The U.S. Labor Department has ordered Technologies500, of Iselin, to pay $537,189 in back wages to 36 computer programmers it hired under the H-1B visa program. The software company, also known as Cybersoftec.com, failed to pay the workers prevailing wages from January 2004 to November 2005. The department also levied fines of $162,750.
Advice: If you use H-1B visa holders, be aware that your pay practices probably will come under scrutiny from several sources. First, there is an active underground of disgruntled and underemployed American technical workers who claim that the H-1B visa program amounts to importing cheap labor at their expense. They frequently report suspected violations to the Labor Department and discrimination agencies.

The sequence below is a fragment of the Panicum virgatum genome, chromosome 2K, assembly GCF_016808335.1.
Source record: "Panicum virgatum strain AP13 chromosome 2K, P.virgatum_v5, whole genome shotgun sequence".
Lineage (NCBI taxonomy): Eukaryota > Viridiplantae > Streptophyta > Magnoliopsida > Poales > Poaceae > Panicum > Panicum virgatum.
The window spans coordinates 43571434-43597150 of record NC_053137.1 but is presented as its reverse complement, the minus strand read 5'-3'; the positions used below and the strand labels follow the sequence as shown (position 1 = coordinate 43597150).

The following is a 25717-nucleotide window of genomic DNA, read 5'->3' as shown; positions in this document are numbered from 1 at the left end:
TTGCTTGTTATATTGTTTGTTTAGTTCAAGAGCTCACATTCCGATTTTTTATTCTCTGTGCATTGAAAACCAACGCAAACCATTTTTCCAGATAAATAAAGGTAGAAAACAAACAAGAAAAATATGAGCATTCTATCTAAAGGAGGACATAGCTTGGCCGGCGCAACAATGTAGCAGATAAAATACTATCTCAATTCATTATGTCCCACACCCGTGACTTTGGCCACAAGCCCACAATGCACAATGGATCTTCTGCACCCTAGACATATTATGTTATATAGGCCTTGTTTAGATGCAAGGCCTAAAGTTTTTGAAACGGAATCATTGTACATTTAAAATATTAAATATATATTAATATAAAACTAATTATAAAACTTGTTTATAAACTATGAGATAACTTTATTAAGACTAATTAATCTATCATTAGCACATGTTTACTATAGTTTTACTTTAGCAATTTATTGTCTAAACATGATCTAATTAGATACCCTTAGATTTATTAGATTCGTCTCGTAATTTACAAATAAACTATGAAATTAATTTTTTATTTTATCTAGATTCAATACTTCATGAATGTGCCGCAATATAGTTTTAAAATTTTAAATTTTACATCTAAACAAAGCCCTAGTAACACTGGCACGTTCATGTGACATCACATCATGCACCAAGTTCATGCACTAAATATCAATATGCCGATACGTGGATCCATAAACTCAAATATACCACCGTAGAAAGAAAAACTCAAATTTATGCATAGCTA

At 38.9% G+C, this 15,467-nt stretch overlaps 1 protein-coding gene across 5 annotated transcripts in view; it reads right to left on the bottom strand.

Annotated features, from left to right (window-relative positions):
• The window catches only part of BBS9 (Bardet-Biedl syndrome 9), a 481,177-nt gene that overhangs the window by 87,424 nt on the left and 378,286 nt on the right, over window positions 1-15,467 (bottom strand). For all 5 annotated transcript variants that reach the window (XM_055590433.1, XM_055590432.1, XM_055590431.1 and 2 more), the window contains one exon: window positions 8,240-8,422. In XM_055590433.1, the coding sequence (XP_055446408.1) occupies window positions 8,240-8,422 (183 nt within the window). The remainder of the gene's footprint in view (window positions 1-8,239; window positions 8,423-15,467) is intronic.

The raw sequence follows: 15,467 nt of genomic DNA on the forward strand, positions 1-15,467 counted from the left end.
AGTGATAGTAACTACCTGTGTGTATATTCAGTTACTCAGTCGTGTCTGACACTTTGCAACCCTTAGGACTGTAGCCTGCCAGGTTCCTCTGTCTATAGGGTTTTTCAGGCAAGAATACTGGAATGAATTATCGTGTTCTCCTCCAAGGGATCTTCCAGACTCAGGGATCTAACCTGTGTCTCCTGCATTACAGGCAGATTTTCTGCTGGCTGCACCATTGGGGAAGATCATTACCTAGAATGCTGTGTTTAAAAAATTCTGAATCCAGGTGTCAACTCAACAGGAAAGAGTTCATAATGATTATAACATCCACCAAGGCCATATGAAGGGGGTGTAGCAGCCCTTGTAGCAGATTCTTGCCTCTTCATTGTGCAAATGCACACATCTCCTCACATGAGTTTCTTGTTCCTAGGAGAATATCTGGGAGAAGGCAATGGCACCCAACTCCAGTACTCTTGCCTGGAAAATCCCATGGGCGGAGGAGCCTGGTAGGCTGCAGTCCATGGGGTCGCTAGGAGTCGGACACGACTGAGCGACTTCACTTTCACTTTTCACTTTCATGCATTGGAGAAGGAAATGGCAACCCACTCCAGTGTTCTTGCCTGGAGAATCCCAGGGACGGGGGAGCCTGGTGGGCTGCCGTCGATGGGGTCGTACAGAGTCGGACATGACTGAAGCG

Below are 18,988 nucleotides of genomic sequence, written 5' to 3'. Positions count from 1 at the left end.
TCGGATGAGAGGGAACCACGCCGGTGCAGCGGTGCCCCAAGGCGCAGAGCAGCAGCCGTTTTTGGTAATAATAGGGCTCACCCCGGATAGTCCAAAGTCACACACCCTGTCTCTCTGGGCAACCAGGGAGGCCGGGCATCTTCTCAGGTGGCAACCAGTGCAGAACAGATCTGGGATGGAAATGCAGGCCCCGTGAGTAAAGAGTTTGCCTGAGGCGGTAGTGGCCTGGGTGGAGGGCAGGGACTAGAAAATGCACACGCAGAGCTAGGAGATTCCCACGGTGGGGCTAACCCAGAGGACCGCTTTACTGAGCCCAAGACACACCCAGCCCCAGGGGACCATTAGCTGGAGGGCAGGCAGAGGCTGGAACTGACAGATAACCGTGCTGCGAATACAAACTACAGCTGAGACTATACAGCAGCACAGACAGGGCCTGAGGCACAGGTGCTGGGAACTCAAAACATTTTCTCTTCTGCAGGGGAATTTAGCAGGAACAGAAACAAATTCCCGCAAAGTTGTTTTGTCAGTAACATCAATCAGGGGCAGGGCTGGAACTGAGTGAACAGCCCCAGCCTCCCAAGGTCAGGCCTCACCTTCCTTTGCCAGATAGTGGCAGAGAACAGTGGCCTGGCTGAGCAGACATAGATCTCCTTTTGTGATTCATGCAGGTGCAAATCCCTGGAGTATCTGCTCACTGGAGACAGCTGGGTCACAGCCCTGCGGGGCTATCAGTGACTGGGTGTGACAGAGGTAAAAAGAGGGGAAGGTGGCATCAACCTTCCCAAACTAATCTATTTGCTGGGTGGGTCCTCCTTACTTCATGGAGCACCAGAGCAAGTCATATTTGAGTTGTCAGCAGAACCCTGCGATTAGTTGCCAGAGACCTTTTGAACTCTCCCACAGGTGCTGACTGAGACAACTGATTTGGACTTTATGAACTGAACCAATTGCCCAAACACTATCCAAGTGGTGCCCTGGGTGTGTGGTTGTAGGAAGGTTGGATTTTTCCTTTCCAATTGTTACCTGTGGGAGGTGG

Then, there are the H-1B visa holders themselves. In recent years, attorneys have begun soliciting them as plaintiffs in class-action lawsuits. Law firms assure the employees that their employers cannot retaliate against them for filing lawsuits and suggest they may be owed substantial back wages.